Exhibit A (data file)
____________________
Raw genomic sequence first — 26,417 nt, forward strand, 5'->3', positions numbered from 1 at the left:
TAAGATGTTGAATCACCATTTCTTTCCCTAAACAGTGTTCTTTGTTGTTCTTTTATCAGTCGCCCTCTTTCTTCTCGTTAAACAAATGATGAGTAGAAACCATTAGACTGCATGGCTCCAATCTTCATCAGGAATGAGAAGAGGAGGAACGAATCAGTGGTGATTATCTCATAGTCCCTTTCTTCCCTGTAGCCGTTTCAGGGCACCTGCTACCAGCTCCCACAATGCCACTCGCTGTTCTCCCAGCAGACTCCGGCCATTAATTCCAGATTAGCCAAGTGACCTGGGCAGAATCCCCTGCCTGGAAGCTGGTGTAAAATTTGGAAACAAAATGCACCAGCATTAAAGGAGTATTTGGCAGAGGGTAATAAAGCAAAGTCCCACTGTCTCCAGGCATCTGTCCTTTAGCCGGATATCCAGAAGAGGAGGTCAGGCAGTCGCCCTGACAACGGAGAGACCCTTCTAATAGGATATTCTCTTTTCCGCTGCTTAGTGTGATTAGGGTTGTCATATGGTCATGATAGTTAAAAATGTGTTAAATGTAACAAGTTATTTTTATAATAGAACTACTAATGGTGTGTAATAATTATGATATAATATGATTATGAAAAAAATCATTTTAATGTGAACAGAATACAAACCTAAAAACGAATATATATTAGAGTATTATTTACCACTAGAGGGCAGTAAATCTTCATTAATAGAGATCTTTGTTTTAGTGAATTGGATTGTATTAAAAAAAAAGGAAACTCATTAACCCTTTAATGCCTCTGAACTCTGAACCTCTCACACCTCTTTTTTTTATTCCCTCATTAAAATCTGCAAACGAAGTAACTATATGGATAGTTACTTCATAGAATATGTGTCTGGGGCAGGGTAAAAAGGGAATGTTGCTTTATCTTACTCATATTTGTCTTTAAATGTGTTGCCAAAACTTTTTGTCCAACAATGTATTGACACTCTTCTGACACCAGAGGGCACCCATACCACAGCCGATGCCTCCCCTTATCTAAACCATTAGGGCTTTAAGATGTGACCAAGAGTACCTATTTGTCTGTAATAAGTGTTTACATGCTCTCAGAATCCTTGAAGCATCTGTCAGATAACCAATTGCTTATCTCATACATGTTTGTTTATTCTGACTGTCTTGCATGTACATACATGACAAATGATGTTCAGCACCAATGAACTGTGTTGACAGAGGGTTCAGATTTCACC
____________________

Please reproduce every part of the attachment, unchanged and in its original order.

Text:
Raw genomic sequence first — 26,417 nt, forward strand, 5'->3', positions numbered from 1 at the left:
TAAGATGTTGAATCACCATTTCTTTCCCTAAACAGTGTTCTTTGTTGTTCTTTTATCAGTCGCCCTCTTTCTTCTCGTTAAACAAATGATGAGTAGAAACCATTAGACTGCATGGCTCCAATCTTCATCAGGAATGAGAAGAGGAGGAACGAATCAGTGGTGATTATCTCATAGTCCCTTTCTTCCCTGTAGCCGTTTCAGGGCACCTGCTACCAGCTCCCACAATGCCACTCGCTGTTCTCCCAGCAGACTCCGGCCATTAATTCCAGATTAGCCAAGTGACCTGGGCAGAATCCCCTGCCTGGAAGCTGGTGTAAAATTTGGAAACAAAATGCACCAGCATTAAAGGAGTATTTGGCAGAGGGTAATAAAGCAAAGTCCCACTGTCTCCAGGCATCTGTCCTTTAGCCGGATATCCAGAAGAGGAGGTCAGGCAGTCGCCCTGACAACGGAGAGACCCTTCTAATAGGATATTCTCTTTTCCGCTGCTTAGTGTGATTAGGGTTGTCATATGGTCATGATAGTTAAAAATGTGTTAAATGTAACAAGTTATTTTTATAATAGAACTACTAATGGTGTGTAATAATTATGATATAATATGATTATGAAAAAAATCATTTTAATGTGAACAGAATACAAACCTAAAAACGAATATATATTAGAGTATTATTTACCACTAGAGGGCAGTAAATCTTCATTAATAGAGATCTTTGTTTTAGTGAATTGGATTGTATTAAAAAAAAAGGAAACTCATTAACCCTTTAATGCCTCTGAACTCTGAACCTCTCACACCTCTTTTTTTTATTCCCTCATTAAAATCTGCAAACGAAGTAACTATATGGATAGTTACTTCATAGAATATGTGTCTGGGGCAGGGTAAAAAGGGAATGTTGCTTTATCTTACTCATATTTGTCTTTAAATGTGTTGCCAAAACTTTTTGTCCAACAATGTATTGACACTCTTCTGACACCAGAGGGCACCCATACCACAGCCGATGCCTCCCCTTATCTAAACCATTAGGGCTTTAAGATGTGACCAAGAGTACCTATTTGTCTGTAATAAGTGTTTACATGCTCTCAGAATCCTTGAAGCATCTGTCAGATAACCAATTGCTTATCTCATACATGTTTGTTTATTCTGACTGTCTTGCATGTACATACATGACAAATGATGTTCAGCACCAATGAACTGTGTTGACAGAGGGTTCAGATTTCACC